|2005N-0279||Food Labeling; Gluten-Free Labeling of Foods; Public Meeting|
|FDA Comment Number :||EC994|
|Submitter :||Mrs. Paula Montagna, MS, RD||Date & Time:||09/14/2005 06:09:57|
|Organization :||Nutrition and Lifestyle Counseling|
|Category :||Health Professional|
| I am a Redgistered Dietitian in Private Practice. I consult with Physicians of Internal Medicine and Gastroenterology. I work with patients to understand the gluten free diet and decipher food labels. I also make food lists for patients of acceptable food items. Patients fall into three categories. Those that are in fear of eating the wrong foods and severely limit their intake, thus become sickly and lose weight. Those who do their best to understand the foods allowable but are frustrated and limit themselves due to lack of choices. and those who limit their food items and fill up on all the wrong items to compensate for hunger or not knowing what to eat. Thank you for this opportunity to submit my thoughts, expereinces and opinions. Paula Montagna, MS, RD Nutrition aand Lifestyle Counseling, Long Island, NY
1) What should ?gluten-free? mean on a food label? Why?
Label Gluten free to identify those foods that do not contain gluten/ gliadin, or its dervivatives, and those containing wheat, rye and barley.
2) How do you identify foods that do not contain gluten? Time spent identifying foods? I research food items by reading labels, looking on the internet. This takes a considerable amount of time to stand in the store reading the labels with a list of dervivatives in my other hand to check for key words. The derivatives are often difficult to understand what they actually are and difficult to understand how much of an item it contains. I am concerned with missing an item that may actually be a derviative as these items often have long unusal names that are difficult to understand.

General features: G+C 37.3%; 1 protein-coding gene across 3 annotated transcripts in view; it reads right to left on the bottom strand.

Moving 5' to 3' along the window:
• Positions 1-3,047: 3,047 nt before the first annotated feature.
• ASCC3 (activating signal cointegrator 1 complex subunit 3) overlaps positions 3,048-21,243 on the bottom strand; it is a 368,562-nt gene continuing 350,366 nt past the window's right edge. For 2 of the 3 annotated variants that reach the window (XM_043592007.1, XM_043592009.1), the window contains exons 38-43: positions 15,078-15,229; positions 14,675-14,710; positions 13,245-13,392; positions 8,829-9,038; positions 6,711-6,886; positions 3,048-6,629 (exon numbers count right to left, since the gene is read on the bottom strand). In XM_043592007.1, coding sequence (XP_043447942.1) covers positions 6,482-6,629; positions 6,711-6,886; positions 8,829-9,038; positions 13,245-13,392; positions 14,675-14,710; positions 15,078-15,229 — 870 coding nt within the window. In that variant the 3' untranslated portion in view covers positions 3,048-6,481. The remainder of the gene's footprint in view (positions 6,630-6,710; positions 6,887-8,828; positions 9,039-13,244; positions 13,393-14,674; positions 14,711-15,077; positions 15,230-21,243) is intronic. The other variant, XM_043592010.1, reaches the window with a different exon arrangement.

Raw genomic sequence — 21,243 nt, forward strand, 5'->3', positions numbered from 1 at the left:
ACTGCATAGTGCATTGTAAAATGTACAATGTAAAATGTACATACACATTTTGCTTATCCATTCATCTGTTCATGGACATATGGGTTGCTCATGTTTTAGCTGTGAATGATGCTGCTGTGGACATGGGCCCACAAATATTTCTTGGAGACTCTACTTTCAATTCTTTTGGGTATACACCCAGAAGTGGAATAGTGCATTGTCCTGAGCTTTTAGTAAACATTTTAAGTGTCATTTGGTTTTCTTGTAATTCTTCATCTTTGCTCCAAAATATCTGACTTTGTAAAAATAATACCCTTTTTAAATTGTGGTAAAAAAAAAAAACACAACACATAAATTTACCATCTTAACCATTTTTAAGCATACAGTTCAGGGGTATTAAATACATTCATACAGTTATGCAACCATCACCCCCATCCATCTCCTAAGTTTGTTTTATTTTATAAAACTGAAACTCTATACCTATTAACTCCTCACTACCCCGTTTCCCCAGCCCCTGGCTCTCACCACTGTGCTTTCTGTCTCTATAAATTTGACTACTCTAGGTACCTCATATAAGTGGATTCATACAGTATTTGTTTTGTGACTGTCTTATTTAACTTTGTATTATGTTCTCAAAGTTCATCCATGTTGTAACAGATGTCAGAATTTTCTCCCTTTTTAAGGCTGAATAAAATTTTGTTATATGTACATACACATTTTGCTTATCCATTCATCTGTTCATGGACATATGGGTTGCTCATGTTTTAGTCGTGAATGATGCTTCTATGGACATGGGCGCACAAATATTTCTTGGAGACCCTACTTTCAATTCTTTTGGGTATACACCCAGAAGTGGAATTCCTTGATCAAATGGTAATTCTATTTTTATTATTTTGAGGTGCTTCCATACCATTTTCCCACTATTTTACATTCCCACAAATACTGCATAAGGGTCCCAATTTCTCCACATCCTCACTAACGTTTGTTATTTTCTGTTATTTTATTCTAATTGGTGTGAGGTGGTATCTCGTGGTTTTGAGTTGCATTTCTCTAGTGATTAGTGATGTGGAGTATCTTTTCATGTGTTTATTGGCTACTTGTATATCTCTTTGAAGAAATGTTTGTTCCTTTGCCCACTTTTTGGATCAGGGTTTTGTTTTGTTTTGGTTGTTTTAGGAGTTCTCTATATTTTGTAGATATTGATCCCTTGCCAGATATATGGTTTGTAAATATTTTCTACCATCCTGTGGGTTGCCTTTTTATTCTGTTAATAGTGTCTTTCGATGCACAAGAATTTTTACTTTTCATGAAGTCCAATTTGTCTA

I am also concerened with causing un due harm and often proceed on the side of caution.
3) What percentage of foods and which types purchased are marked ?gluten-free??
Minimal items that I am aware of, other than items that are made by the maker to be gluten free. There are some makers that do a good job labeling their items but they are maker that are conscious that their product is gluten free.There is also a big concern that an item may in fact contain gluten in some form whereas one may never suspect it, as it is not realy consistent wtih that item.
4) Does ?gluten-free? printed on a product label influence your decision to purchase products having the same ingredients? To what extent? Example:Two cans of tomato sauce on the shelf both contain only tomatoes and salt and only one is marked gluten-free. Yes, I recommend to my patients and choose for my family items that are in the natural state, ie. not containing unnecessary additives/ fillers.
5) Would you consider a two or more level definition of gluten-free helpful?
Yes, this would be helpful for patients with varying sensitivites to have a 2 level defiinition. Gluten free and trace amounts. The more information that can be provided the better as this is often a difficult task to undertake.